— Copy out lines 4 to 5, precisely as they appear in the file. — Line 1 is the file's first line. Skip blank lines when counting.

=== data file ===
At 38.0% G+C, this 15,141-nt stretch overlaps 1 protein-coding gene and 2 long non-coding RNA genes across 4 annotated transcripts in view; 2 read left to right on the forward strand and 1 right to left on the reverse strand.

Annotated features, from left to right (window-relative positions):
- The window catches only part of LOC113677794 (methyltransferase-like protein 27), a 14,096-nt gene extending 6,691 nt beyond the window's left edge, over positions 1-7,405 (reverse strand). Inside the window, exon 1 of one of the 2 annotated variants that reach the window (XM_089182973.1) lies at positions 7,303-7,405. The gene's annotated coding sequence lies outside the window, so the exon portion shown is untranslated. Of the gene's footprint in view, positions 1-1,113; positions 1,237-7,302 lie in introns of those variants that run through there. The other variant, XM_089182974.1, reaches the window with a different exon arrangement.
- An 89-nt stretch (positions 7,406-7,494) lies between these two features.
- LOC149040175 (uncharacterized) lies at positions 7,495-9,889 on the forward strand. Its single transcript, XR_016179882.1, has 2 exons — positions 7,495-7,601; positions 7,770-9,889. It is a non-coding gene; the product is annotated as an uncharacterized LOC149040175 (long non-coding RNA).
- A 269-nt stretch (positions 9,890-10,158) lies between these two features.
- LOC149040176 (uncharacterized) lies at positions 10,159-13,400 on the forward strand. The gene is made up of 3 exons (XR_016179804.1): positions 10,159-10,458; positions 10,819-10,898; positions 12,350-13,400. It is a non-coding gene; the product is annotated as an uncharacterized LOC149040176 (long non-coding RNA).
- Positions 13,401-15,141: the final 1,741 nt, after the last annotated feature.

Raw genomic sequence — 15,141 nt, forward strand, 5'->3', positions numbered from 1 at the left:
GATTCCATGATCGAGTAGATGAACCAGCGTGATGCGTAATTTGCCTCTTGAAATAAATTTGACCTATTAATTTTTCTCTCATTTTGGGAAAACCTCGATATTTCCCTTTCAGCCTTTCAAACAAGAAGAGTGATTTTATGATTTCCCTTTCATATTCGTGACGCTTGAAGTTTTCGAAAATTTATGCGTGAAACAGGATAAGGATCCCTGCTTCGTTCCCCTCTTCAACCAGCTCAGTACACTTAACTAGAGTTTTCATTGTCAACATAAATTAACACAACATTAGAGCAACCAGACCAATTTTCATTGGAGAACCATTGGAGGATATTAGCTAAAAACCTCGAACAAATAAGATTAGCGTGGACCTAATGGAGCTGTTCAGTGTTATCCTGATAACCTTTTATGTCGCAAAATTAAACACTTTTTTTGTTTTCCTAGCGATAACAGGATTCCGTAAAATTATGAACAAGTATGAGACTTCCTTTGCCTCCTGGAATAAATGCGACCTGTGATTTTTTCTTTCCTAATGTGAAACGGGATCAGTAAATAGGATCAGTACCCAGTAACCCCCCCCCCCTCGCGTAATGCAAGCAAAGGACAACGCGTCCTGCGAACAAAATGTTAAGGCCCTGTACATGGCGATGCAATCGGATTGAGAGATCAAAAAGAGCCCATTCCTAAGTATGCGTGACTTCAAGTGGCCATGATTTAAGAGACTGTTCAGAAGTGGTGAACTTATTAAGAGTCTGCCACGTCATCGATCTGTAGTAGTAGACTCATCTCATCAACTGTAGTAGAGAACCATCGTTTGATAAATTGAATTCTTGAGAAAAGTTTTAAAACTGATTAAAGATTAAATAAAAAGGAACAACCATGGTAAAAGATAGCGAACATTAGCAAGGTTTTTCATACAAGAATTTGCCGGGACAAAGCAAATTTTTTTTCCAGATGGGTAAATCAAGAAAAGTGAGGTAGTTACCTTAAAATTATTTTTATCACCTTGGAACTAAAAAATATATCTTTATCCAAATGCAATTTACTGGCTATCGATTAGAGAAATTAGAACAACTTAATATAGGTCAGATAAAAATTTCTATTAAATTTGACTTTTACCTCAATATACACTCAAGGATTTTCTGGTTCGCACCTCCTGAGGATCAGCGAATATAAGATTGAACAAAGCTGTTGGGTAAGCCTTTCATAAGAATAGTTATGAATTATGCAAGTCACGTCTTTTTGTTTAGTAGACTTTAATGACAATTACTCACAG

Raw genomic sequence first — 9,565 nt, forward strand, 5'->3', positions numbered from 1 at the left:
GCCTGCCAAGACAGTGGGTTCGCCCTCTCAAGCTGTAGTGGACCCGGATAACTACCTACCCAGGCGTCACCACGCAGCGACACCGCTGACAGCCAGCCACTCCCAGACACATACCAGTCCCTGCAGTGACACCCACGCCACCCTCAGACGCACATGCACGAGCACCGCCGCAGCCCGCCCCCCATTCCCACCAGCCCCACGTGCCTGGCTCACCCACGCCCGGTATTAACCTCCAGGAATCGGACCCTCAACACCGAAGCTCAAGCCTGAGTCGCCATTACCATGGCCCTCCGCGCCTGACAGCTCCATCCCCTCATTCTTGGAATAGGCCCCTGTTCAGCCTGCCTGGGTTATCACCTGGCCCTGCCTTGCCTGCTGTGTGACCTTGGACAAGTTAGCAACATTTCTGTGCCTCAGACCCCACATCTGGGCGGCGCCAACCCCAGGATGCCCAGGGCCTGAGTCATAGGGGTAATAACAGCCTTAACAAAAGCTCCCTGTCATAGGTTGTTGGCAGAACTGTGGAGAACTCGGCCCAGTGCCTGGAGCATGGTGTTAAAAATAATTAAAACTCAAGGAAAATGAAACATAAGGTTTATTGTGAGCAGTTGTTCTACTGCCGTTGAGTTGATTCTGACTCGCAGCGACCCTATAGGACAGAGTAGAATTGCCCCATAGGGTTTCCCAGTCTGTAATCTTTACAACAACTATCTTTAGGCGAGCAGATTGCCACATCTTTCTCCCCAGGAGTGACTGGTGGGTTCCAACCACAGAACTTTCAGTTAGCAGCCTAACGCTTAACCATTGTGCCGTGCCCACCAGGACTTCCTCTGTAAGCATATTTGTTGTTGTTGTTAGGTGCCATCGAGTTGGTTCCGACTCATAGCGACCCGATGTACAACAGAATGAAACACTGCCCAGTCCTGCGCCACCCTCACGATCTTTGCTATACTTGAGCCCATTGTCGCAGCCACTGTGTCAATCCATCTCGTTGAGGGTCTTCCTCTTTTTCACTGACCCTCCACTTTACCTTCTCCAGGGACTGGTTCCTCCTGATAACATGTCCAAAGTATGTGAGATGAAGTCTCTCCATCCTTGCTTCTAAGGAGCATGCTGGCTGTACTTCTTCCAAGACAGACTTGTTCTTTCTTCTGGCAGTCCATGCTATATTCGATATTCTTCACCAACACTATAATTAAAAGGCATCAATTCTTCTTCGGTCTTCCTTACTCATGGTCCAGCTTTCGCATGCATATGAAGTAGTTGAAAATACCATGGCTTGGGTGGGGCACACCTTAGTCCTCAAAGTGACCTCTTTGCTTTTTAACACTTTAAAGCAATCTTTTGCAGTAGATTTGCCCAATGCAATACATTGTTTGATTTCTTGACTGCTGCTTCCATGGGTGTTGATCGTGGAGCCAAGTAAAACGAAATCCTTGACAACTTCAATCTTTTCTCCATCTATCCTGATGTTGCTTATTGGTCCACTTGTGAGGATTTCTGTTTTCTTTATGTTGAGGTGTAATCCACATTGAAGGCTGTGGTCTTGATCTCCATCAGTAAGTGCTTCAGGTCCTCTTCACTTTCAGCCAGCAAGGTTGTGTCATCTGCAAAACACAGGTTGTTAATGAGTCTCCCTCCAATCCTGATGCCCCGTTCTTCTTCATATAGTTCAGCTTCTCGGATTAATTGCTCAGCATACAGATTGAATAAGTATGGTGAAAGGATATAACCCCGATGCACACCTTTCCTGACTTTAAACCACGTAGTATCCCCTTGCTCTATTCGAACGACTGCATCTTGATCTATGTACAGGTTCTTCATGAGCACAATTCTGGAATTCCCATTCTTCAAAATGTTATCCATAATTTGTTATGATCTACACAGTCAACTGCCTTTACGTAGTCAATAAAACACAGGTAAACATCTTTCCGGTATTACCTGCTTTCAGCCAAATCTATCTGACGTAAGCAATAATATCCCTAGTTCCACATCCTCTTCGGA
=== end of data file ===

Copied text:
- An 89-nt stretch (positions 7,406-7,494) lies between these two features.
- LOC149040175 (uncharacterized) lies at positions 7,495-9,889 on the forward strand. Its single transcript, XR_016179882.1, has 2 exons — positions 7,495-7,601; positions 7,770-9,889. It is a non-coding gene; the product is annotated as an uncharacterized LOC149040175 (long non-coding RNA).